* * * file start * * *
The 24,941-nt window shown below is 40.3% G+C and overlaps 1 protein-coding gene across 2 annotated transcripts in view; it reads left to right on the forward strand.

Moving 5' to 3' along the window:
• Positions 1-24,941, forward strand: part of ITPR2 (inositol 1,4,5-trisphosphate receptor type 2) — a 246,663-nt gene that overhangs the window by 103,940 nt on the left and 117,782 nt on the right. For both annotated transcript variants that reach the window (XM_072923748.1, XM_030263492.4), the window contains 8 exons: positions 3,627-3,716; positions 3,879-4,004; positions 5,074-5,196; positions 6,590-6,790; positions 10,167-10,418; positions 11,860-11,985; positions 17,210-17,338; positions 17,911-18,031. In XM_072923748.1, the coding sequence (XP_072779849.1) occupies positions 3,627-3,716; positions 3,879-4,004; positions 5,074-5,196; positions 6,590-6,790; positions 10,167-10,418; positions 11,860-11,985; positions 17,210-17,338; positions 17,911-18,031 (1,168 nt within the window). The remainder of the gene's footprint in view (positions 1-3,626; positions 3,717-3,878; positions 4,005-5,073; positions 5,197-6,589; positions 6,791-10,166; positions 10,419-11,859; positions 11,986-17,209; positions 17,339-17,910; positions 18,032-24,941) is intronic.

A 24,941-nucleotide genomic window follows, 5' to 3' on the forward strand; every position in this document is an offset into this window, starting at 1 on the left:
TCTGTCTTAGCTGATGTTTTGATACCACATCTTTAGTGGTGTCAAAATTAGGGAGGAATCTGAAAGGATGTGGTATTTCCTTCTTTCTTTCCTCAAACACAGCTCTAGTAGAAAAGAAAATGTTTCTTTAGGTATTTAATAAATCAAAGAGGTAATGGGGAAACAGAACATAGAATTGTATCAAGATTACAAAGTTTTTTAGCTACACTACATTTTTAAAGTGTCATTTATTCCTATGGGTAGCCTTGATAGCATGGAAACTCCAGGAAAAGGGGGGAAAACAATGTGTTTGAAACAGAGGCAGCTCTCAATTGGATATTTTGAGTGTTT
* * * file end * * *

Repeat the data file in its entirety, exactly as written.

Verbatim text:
The 24,941-nt window shown below is 40.3% G+C and overlaps 1 protein-coding gene across 2 annotated transcripts in view; it reads left to right on the forward strand.

Moving 5' to 3' along the window:
• Positions 1-24,941, forward strand: part of ITPR2 (inositol 1,4,5-trisphosphate receptor type 2) — a 246,663-nt gene that overhangs the window by 103,940 nt on the left and 117,782 nt on the right. For both annotated transcript variants that reach the window (XM_072923748.1, XM_030263492.4), the window contains 8 exons: positions 3,627-3,716; positions 3,879-4,004; positions 5,074-5,196; positions 6,590-6,790; positions 10,167-10,418; positions 11,860-11,985; positions 17,210-17,338; positions 17,911-18,031. In XM_072923748.1, the coding sequence (XP_072779849.1) occupies positions 3,627-3,716; positions 3,879-4,004; positions 5,074-5,196; positions 6,590-6,790; positions 10,167-10,418; positions 11,860-11,985; positions 17,210-17,338; positions 17,911-18,031 (1,168 nt within the window). The remainder of the gene's footprint in view (positions 1-3,626; positions 3,717-3,878; positions 4,005-5,073; positions 5,197-6,589; positions 6,791-10,166; positions 10,419-11,859; positions 11,986-17,209; positions 17,339-17,910; positions 18,032-24,941) is intronic.

A 24,941-nucleotide genomic window follows, 5' to 3' on the forward strand; every position in this document is an offset into this window, starting at 1 on the left:
TCTGTCTTAGCTGATGTTTTGATACCACATCTTTAGTGGTGTCAAAATTAGGGAGGAATCTGAAAGGATGTGGTATTTCCTTCTTTCTTTCCTCAAACACAGCTCTAGTAGAAAAGAAAATGTTTCTTTAGGTATTTAATAAATCAAAGAGGTAATGGGGAAACAGAACATAGAATTGTATCAAGATTACAAAGTTTTTTAGCTACACTACATTTTTAAAGTGTCATTTATTCCTATGGGTAGCCTTGATAGCATGGAAACTCCAGGAAAAGGGGGGAAAACAATGTGTTTGAAACAGAGGCAGCTCTCAATTGGATATTTTGAGTGTTT